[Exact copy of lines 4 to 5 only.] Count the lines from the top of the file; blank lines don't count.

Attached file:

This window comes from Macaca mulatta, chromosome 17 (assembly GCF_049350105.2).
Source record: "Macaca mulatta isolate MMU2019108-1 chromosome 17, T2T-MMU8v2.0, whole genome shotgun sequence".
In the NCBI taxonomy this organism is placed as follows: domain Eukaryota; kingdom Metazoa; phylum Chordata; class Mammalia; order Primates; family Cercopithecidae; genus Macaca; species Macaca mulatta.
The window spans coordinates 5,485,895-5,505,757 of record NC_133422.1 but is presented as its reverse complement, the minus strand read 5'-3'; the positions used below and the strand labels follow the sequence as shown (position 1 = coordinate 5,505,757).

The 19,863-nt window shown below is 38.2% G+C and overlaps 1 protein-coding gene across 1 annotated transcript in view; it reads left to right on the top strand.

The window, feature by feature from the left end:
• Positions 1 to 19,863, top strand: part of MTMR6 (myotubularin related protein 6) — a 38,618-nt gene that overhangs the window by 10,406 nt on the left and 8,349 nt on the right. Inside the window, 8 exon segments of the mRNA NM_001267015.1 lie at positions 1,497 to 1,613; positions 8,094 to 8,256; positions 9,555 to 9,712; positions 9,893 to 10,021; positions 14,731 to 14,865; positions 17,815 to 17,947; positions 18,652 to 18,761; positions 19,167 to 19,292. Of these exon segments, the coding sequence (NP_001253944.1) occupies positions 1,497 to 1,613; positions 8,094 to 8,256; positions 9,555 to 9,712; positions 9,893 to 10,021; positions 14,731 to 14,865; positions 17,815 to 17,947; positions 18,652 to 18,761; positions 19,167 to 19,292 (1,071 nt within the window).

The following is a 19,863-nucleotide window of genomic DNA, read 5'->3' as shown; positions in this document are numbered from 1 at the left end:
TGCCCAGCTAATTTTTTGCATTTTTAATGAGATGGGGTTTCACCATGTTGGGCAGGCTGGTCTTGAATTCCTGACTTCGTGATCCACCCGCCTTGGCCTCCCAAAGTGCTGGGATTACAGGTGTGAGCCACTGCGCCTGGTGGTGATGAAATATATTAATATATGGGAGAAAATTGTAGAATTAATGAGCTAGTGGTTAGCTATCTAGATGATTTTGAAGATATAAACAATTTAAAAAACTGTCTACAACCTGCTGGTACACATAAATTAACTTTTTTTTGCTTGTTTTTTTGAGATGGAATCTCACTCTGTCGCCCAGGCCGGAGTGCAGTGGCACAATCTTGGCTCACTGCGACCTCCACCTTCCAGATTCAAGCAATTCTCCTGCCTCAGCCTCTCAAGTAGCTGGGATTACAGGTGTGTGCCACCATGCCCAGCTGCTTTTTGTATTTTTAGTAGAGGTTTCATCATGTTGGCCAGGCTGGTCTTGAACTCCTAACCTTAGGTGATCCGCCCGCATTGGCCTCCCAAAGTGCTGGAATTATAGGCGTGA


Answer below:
The window spans coordinates 5,485,895-5,505,757 of record NC_133422.1 but is presented as its reverse complement, the minus strand read 5'-3'; the positions used below and the strand labels follow the sequence as shown (position 1 = coordinate 5,505,757).

The 19,863-nt window shown below is 38.2% G+C and overlaps 1 protein-coding gene across 1 annotated transcript in view; it reads left to right on the top strand.